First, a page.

• Referring to FIG. 8A, representing a possible auxiliary coil arrangement 800, the auxiliary coil arrangement 800 includes an array of six auxiliary coils 820 a-f arranged around the primary coil 220. A hexagonal array is described with the axis of each auxiliary coil 820A-F shifted from the axis of the primary coil 220 and from each other by a radius length. It will be appreciated that in other systems, alternative geometrical arrangements may be preferred to suit requirements. The auxiliary coils 820 may be configured to operate in one or more of a plurality of settings as described below. Possible auxiliary coil settings include: (i) a conductor setting, (ii) a repeater setting, (iii) a transmission setting or (iv) a stand-by setting.
  • The circuit diagram of FIG. 8B shows a possible auxiliary coil circuit 842 configured in a conductor setting. The circuit diagram of FIG. 8C shows a possible auxiliary coil circuit 844 configured in a repeater setting. The circuit diagram of FIG. 8D shows a possible auxiliary coil circuit 846 configured in a transmission setting.
  • Conductor Setting
  • With particular reference now to FIG. 8B, in a conductor setting, the terminals 822, 824 of the auxiliary coil 820 are conductively connected, possibly via a resistor (not shown). In this configuration, the auxiliary coil behaves as a sheet conductor introduced. When a secondary inductor 320 is laterally shifted from the primary inductor 220, the efficiency of energy transfer thereto increases when a sheet conductor is introduced to cover the ‘exposed’ region of the primary inductor. This phenomenon is related to changes in the natural resonant frequency of the system in the presence of the conductor or a consequence of the flux lines being guided more efficiently to the secondary inductor 320.
  • In consequence of the above-described phenomenon, inductive power transfer between a primary inductor 220 and a non-aligned secondary inductor 320 may be improved by operating at least a portion of the auxiliary coils 820 covering the exposed section of the primary inductor 220 in a conductor setting. Referring back to FIG. 8A, for example, if a secondary inductor 320 was centered at point Q, say, efficiency of energy transfer may be improved by operating auxiliary coils 820A-C in a conductor setting.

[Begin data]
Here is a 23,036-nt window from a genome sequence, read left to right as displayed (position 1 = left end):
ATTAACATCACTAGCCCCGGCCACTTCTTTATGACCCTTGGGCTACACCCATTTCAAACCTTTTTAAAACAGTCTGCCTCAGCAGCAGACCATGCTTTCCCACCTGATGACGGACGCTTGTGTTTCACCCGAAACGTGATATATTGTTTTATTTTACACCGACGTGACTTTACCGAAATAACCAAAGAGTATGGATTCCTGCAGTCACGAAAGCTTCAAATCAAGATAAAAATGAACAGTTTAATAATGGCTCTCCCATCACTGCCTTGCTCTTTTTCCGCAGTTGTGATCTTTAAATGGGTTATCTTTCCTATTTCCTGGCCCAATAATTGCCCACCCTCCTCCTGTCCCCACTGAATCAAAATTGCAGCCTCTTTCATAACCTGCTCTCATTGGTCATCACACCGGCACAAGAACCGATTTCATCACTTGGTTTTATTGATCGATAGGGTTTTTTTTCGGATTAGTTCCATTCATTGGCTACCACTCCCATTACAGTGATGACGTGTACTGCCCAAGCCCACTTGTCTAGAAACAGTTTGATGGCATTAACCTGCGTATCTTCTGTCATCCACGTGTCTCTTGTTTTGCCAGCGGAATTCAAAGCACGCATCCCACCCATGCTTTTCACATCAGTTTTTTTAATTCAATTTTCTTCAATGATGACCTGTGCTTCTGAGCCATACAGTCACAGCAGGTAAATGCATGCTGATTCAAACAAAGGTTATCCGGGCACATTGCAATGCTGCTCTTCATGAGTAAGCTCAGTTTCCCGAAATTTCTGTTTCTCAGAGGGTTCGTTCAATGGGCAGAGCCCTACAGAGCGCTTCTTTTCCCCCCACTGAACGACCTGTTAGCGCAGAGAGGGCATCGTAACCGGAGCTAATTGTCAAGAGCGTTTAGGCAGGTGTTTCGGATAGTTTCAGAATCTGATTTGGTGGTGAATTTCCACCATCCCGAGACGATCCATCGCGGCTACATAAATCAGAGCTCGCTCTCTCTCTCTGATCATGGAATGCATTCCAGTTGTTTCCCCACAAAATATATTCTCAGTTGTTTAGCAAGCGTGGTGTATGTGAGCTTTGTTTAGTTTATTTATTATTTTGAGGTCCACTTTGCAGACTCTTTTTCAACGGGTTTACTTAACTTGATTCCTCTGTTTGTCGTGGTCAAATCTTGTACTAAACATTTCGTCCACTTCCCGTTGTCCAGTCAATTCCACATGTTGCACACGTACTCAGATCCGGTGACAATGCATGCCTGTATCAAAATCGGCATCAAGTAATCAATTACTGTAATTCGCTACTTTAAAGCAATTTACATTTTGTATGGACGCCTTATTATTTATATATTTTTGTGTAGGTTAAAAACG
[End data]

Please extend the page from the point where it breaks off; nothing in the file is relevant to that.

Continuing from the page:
• Repeater Setting
  • With particular reference now to FIG. 8C, in a repeater setting, the terminals 822, 824 of the auxiliary coil 820 are connected via a capacitor 862. It is noted that in a repeater setting, a secondary voltage may be induced in the auxiliary coil itself, which in turn produces its own oscillating magnetic field having the same frequency as the primary inductor. By introducing at least one auxiliary coil in a repeater setting between a secondary inductor 320 and a primary inductor 220, the efficiency of energy transfer may be increased at larger ranges. Referring back again to FIG. 8A, for example, if a secondary inductor 320 was centered at point Q, efficiency of energy transfer may be improved by operating auxiliary coil 820E in a repeater setting.
  • Furthermore, by using one or more auxiliary coils in a repeater setting, the power reception range may be extended vertically above the primary inductor. Indeed, a series of repeaters may be used as stepping stones to extend the range of the primary inductor 220 still further.